BURMA'S pro-democracy champion Aung San Suu Kyi has ruled out a reorganisation of her party to replace elderly leaders with a younger generation.
The Nobel Peace Prize winner, who was released last month from seven years of house arrest, also said she would not use the issue of sanctions as a bargaining chip with the ruling generals.
Suu Kyi is fighting for the existence of her party, which has been officially disbanded by the military regime because it boycotted the country's first election in 20 years, held last month.
Many senior NLD members are in their 80s and 90s and there had been speculation that the dissident might overhaul its Central Executive Committee (CEC) to bring in new blood. But she said she had no plans for such a move.
"We are not going to ask our older leaders to leave because they want to serve as long as they have strength to serve the party and I think that is a good thing to be encouraged," the 65-year-old said.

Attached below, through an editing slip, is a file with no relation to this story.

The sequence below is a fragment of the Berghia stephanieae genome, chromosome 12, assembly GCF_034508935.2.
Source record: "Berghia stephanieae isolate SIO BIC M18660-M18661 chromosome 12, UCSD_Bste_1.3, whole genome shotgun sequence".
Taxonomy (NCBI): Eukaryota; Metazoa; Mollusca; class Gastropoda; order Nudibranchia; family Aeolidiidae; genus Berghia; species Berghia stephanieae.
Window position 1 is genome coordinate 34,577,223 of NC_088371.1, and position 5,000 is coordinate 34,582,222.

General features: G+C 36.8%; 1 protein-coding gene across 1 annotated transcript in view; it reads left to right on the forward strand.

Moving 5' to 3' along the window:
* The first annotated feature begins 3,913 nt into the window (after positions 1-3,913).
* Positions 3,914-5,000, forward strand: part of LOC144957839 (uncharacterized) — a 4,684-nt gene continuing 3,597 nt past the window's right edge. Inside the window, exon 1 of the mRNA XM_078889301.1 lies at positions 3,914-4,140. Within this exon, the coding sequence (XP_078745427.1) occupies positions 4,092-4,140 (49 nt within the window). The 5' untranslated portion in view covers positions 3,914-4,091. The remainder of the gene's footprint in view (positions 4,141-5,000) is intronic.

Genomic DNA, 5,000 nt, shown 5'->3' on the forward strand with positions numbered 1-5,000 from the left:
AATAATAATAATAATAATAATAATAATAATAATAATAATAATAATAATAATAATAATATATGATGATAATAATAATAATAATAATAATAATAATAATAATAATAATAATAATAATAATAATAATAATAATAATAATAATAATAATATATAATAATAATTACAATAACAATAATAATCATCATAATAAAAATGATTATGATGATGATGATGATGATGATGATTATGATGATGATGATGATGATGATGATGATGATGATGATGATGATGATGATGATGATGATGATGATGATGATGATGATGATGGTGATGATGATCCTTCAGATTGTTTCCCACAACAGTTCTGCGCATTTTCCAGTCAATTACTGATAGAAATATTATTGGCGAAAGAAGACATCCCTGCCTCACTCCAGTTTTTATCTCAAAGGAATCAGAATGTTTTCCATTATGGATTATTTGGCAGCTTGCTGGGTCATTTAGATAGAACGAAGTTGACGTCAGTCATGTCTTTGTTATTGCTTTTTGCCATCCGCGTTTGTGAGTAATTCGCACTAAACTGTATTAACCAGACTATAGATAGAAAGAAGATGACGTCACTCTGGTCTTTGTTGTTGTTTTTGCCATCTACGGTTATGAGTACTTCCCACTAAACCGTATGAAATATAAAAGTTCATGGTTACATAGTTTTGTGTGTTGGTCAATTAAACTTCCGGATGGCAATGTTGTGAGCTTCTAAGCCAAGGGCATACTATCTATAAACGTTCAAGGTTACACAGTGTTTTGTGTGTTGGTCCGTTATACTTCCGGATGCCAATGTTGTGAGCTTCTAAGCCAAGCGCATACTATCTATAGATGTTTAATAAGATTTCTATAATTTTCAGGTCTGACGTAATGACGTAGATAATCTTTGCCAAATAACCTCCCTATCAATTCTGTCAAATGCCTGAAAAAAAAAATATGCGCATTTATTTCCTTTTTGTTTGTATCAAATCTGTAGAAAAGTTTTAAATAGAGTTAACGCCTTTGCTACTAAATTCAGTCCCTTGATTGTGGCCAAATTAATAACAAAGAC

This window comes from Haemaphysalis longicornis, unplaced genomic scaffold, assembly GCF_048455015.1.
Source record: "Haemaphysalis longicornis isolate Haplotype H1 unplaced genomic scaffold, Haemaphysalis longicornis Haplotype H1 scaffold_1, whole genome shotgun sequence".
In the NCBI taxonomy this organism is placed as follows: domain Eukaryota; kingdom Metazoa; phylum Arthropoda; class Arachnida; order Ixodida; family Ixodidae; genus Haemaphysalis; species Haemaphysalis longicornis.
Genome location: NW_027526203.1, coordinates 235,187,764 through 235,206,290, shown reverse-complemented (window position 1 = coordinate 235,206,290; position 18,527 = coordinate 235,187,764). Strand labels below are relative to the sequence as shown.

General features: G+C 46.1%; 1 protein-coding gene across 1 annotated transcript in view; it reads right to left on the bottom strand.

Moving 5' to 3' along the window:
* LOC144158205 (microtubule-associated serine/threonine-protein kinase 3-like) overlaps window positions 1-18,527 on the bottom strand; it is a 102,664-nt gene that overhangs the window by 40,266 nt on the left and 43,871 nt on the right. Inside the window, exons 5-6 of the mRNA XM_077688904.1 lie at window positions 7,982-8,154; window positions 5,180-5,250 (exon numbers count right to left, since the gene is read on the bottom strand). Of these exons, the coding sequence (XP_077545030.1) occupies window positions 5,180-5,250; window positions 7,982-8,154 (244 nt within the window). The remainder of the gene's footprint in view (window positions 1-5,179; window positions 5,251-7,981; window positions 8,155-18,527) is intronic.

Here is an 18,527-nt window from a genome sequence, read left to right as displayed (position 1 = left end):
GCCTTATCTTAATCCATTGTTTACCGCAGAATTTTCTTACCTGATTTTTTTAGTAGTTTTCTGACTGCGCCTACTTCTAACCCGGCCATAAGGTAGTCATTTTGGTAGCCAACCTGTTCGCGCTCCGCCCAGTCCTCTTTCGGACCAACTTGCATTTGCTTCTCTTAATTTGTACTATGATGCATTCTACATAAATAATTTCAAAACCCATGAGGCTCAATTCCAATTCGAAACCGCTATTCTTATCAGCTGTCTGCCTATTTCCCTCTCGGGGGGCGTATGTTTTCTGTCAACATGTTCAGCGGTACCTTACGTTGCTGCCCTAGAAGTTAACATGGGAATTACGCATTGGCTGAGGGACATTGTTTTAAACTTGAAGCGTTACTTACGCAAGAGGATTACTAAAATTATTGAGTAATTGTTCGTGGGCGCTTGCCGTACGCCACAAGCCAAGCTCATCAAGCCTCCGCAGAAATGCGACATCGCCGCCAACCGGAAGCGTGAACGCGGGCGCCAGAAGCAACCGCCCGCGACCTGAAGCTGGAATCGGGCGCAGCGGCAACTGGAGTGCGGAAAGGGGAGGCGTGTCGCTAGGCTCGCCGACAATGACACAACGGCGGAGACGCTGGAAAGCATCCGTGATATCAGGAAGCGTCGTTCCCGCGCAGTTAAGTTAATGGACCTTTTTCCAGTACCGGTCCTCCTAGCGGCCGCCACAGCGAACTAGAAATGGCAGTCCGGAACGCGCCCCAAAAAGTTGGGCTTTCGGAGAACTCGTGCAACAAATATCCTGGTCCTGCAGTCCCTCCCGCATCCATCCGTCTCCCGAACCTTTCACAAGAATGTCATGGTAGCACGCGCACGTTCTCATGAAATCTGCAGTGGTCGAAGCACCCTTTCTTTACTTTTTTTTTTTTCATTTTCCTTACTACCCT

"We are not going to reorganise the CEC or anything like that," said Suu Kyi, who has spent most of the past two decades locked up by the junta.
The NLD's decision to boycott the first election in 20 years deeply split the opposition, between those in agreement and others who saw the vote as a chance for gradual change, albeit through a deeply flawed electoral process.
Suu Kyi's closest political allies reacted angrily after a group of former NLD members broke away and set up a new party – the National Democratic Force – to contest the poll, accusing them of betraying their colleagues.
A leaked diplomatic cable from the US embassy in Yangon expressed concern about the ageing party leaders, whom it described as "elderly NLD Uncles".
"The way the Uncles run the NLD indicates the party is not the last great hope for democracy and Burma," said the 2008 confidential memo, released by the anti-secrecy website Wikileaks earlier this month.